As New York City swells with incoming illegal migrants following the end of Title 42, legal action has been initiated in Orange County following claims that wedding parties and homeless veterans were displaced to accommodate the uninvited newcomers. The Crossroads Hotel in Newburgh is at the heart of the controversy, with multiple couples alleging that the hotel canceled their room blocks without prior notification. In addition, homeless veterans, who were temporarily housed at the hotel, were also reportedly evicted.
Gary Moretti and Deanna Mifsud, one of the couples set to marry in the Hudson Valley, expressed their frustration, saying, “We felt discarded, disappointed, and angry that they just tossed us aside to make an extra dollar for the hotel.” The hotel’s move has shattered their wedding plans, stirring distress and anger among the affected parties.
Lawsuits fly: Hotel allegedly boots homeless vets, wedding parties to make room for migrants https://t.co/Fvg1QG10zK
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Notably, the Crossroads Hotel is located in Orange County, which declared a state of emergency ahead of the ending of Title 42. The county, alongside the town of Newburgh, has filed three lawsuits against New York City, the hotel, and Ramada by Wyndham, seeking to block the city’s plan to bus and house migrants in local hotels.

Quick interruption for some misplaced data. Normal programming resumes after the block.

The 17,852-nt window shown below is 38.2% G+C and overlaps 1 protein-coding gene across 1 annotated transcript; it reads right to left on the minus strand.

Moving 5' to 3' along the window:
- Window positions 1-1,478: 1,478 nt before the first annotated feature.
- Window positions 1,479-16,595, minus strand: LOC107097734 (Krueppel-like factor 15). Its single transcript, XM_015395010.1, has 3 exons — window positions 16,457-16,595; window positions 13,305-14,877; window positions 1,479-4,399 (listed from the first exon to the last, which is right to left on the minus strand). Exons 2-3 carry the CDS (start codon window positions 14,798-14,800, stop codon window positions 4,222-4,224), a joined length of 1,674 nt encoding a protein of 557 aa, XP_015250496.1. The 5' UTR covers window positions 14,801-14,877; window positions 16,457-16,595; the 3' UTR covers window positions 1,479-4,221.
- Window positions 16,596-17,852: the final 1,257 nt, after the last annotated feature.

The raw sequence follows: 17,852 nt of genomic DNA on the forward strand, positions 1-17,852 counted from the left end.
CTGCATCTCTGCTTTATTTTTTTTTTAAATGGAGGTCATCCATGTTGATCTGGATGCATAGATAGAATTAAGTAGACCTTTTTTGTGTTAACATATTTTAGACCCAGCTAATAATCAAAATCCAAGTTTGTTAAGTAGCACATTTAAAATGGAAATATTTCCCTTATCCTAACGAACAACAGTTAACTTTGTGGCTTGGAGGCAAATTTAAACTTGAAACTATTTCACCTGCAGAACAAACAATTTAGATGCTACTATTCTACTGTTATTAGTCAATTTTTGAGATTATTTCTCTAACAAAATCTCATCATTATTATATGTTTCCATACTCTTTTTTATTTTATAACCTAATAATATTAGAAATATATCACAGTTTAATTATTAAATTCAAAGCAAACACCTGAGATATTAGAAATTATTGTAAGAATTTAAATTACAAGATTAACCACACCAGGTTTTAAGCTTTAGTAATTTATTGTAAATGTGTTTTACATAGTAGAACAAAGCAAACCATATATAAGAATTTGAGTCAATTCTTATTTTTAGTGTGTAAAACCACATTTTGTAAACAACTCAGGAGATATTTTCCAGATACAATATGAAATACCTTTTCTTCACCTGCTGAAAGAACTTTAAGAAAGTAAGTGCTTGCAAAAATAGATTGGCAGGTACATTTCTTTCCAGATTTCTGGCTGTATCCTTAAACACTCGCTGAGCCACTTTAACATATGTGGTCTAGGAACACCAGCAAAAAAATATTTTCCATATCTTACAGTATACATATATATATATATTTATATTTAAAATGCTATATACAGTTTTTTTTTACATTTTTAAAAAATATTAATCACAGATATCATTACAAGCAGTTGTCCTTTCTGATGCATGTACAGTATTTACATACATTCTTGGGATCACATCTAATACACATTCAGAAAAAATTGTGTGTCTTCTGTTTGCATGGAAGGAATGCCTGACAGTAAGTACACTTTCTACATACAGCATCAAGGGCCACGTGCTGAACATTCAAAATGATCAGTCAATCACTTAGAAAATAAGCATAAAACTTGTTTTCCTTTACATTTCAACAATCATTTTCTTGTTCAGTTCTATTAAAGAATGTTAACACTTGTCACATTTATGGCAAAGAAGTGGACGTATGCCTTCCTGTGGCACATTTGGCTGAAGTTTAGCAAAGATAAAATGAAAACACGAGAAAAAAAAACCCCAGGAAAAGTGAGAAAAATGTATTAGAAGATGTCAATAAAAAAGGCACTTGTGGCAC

County Executive Steve Nehaus expressed dissatisfaction with the government’s handling of the situation, stating, “It’s a complete mess and the government has not been forthright and honest with us.”
Homeless veterans, who had been accommodated at the Crossroads Hotel, were among those displaced. Sharon Toney-Finch of the YIT Foundation, a nonprofit that works to provide housing to homeless military veterans, highlighted the grave injustice. “Whether you agree or disagree with migrants being housed in the Hudson Valley, I believe all of us can agree that this issue should not negatively impact our homeless veterans who have sacrificed so much for our country,” she said.
The response from the hotel has been far from satisfactory, according to the aggrieved parties. The lack of proactive communication from the hotel’s management has added insult to injury, leaving the affected guests scrambling to find alternative accommodation. A spokesman for Choice Hotels, the brand under which the Crossroads Hotel operates, assured that “All affected guests will be contacted for assistance with rebooking their upcoming reservations,” but many affected parties claim they had to discover the cancellations independently.
As the influx of migrants continues unabated, and the city’s plan to house them in hotels sparks controversy, it raises questions about the balance between humanitarian efforts and respect for local communities. Moreover, it highlights the potential for negligence and miscommunication in a rush to accommodate newcomers, leading to significant disruption for residents and guests.